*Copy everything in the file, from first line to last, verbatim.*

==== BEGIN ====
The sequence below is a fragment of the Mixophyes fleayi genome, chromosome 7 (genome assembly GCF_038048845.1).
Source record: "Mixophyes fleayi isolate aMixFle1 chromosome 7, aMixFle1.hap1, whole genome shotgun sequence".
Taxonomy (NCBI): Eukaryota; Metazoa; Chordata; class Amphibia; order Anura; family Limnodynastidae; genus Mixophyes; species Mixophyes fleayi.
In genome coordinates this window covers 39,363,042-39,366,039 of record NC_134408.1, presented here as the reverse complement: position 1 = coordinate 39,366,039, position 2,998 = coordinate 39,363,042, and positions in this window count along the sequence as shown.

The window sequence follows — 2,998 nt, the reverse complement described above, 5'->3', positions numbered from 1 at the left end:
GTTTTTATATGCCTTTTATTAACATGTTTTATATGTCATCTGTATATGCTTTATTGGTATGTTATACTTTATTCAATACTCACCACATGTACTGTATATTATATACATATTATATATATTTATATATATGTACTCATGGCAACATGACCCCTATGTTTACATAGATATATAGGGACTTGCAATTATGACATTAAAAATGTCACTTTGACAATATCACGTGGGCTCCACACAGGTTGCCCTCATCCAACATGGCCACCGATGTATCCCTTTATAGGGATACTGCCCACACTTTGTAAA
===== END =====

The sequence below is a fragment of the Mixophyes fleayi genome, chromosome 7 (genome assembly GCF_038048845.1).
Source record: "Mixophyes fleayi isolate aMixFle1 chromosome 7, aMixFle1.hap1, whole genome shotgun sequence".
Taxonomy (NCBI): Eukaryota; Metazoa; Chordata; class Amphibia; order Anura; family Limnodynastidae; genus Mixophyes; species Mixophyes fleayi.
In genome coordinates this window covers 39,363,042-39,366,039 of record NC_134408.1, presented here as the reverse complement: position 1 = coordinate 39,366,039, position 2,998 = coordinate 39,363,042, and positions in this window count along the sequence as shown.

The window sequence follows — 2,998 nt, the reverse complement described above, 5'->3', positions numbered from 1 at the left end:
GTTTTTATATGCCTTTTATTAACATGTTTTATATGTCATCTGTATATGCTTTATTGGTATGTTATACTTTATTCAATACTCACCACATGTACTGTATATTATATACATATTATATATATTTATATATATGTACTCATGGCAACATGACCCCTATGTTTACATAGATATATAGGGACTTGCAATTATGACATTAAAAATGTCACTTTGACAATATCACGTGGGCTCCACACAGGTTGCCCTCATCCAACATGGCCACCGATGTATCCCTTTATAGGGATACTGCCCACACTTTGTAAA